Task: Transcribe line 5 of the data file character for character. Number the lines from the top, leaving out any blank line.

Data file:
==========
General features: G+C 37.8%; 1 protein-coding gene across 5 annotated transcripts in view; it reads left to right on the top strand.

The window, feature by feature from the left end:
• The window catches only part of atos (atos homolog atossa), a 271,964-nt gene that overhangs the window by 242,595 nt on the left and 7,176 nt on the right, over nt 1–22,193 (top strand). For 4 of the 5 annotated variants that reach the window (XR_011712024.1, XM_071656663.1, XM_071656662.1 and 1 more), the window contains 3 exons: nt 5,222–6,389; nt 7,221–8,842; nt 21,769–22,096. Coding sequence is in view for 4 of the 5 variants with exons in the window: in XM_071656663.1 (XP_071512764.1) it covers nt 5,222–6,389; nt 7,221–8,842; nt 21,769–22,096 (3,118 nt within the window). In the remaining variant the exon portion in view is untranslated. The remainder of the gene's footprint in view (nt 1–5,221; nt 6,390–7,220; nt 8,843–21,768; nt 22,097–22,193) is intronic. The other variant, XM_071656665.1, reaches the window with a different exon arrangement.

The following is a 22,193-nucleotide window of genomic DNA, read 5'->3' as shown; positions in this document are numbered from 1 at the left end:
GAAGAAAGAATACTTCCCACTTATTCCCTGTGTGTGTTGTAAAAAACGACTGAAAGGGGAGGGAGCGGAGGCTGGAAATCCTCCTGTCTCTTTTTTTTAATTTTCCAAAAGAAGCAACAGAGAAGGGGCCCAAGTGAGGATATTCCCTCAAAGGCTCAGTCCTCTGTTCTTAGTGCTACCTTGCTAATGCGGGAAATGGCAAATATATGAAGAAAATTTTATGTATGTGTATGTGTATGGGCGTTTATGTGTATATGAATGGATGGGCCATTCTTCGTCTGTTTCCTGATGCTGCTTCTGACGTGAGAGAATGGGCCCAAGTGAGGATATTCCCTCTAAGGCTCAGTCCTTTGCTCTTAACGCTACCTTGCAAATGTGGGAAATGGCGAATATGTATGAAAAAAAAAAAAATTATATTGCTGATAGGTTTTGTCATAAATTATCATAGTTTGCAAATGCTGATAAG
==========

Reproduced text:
GAAGAAAGAATACTTCCCACTTATTCCCTGTGTGTGTTGTAAAAAACGACTGAAAGGGGAGGGAGCGGAGGCTGGAAATCCTCCTGTCTCTTTTTTTTAATTTTCCAAAAGAAGCAACAGAGAAGGGGCCCAAGTGAGGATATTCCCTCAAAGGCTCAGTCCTCTGTTCTTAGTGCTACCTTGCTAATGCGGGAAATGGCAAATATATGAAGAAAATTTTATGTATGTGTATGTGTATGGGCGTTTATGTGTATATGAATGGATGGGCCATTCTTCGTCTGTTTCCTGATGCTGCTTCTGACGTGAGAGAATGGGCCCAAGTGAGGATATTCCCTCTAAGGCTCAGTCCTTTGCTCTTAACGCTACCTTGCAAATGTGGGAAATGGCGAATATGTATGAAAAAAAAAAAAATTATATTGCTGATAGGTTTTGTCATAAATTATCATAGTTTGCAAATGCTGATAAG